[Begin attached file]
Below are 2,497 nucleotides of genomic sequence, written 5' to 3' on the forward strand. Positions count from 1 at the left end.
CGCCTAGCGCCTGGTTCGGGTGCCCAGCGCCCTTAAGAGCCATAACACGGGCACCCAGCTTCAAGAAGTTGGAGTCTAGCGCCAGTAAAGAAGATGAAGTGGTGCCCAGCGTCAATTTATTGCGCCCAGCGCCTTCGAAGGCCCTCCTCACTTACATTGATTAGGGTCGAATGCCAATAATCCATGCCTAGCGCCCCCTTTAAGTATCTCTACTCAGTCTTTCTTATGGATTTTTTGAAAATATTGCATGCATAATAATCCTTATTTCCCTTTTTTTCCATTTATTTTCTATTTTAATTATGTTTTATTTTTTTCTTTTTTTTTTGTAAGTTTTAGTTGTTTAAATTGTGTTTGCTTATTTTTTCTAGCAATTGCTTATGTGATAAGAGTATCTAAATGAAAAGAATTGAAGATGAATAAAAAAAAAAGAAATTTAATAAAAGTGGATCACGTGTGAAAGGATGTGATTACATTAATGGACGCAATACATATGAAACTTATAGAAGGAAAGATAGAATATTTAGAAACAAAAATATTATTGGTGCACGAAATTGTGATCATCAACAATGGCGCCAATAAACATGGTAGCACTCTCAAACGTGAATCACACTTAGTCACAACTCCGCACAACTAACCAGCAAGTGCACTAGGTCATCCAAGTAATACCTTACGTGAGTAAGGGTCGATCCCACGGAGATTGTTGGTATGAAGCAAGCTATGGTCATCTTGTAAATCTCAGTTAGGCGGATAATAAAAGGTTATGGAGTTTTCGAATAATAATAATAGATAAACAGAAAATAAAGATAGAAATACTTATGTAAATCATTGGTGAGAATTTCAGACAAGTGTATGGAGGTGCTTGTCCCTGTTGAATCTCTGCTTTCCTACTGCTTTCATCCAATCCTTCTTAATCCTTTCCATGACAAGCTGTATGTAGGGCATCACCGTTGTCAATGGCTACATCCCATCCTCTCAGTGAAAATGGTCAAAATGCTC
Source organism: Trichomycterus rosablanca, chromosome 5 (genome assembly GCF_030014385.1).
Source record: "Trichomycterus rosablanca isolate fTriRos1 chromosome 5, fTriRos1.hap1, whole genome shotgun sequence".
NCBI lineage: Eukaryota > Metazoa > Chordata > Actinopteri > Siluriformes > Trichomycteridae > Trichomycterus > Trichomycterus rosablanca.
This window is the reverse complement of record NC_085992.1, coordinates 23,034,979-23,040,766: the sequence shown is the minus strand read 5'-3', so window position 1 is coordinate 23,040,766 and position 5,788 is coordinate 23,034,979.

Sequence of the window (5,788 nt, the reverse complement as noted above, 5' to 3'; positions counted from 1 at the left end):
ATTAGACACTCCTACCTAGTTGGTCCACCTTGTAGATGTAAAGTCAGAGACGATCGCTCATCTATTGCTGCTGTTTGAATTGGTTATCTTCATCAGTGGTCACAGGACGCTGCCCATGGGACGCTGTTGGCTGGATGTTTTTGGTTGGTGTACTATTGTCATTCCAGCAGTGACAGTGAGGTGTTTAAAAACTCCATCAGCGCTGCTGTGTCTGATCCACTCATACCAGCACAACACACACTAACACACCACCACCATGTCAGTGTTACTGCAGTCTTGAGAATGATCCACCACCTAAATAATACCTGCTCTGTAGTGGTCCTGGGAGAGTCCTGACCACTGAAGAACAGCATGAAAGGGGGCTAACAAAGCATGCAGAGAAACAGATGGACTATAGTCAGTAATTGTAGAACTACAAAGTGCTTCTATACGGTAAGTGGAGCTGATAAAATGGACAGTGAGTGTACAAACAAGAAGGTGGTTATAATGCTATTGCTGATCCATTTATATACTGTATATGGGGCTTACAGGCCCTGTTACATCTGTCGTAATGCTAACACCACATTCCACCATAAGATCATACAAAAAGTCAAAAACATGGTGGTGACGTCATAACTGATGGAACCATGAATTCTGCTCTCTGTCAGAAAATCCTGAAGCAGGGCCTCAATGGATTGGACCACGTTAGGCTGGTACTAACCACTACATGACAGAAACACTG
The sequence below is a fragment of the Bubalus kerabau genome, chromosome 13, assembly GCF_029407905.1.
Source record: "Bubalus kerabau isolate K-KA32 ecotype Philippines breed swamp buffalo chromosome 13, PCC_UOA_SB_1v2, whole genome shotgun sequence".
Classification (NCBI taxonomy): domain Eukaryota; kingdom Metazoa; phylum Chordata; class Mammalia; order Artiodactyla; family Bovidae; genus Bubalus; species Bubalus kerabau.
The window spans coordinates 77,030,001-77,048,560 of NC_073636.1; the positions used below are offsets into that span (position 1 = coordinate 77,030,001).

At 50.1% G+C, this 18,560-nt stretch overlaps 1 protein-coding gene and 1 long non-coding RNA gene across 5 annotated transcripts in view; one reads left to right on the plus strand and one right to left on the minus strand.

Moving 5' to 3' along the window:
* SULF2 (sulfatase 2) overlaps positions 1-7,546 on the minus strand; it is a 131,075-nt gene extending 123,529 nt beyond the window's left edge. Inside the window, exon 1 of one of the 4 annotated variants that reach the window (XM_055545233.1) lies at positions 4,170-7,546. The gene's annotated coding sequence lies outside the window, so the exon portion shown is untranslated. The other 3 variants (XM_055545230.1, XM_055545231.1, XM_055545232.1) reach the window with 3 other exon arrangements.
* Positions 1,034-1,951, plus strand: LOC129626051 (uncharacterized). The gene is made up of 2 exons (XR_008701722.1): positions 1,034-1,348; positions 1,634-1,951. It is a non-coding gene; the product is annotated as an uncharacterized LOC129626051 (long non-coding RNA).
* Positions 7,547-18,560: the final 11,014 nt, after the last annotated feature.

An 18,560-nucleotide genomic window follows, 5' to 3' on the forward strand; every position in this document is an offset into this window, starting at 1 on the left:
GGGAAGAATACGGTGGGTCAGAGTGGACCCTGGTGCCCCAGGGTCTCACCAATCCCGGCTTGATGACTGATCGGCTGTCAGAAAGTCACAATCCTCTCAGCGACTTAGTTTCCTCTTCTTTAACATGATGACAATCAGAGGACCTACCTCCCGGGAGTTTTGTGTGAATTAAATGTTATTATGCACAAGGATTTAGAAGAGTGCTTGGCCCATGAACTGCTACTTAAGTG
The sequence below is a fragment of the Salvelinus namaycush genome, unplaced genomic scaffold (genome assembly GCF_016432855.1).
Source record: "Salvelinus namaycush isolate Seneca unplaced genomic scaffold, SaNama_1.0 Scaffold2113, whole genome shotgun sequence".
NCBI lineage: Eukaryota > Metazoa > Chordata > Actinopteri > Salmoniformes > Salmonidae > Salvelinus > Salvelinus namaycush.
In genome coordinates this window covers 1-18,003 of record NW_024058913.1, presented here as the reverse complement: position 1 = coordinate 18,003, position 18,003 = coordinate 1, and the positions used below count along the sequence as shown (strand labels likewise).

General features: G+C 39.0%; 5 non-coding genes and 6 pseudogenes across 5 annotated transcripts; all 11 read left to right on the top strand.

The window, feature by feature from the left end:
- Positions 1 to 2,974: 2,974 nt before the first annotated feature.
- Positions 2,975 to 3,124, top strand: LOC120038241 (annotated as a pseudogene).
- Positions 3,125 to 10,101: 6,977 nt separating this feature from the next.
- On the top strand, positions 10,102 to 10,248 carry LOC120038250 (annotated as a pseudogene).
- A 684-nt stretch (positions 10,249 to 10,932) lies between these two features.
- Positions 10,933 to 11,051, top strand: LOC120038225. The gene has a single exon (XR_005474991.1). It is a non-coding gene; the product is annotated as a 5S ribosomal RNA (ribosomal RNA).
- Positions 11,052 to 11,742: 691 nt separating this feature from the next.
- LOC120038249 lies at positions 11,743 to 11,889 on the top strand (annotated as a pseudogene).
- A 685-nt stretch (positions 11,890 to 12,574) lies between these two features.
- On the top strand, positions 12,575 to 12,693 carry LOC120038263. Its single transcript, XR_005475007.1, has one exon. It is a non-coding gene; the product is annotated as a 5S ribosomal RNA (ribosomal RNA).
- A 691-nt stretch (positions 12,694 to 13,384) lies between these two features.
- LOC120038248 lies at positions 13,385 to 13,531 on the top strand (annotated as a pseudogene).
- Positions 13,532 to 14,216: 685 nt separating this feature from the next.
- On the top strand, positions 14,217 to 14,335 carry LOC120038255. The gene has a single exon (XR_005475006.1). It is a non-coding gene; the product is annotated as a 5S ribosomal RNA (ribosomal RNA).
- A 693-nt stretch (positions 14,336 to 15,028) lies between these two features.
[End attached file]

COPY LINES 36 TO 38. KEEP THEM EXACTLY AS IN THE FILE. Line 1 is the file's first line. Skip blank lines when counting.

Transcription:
- A 691-nt stretch (positions 12,694 to 13,384) lies between these two features.
- LOC120038248 lies at positions 13,385 to 13,531 on the top strand (annotated as a pseudogene).
- Positions 13,532 to 14,216: 685 nt separating this feature from the next.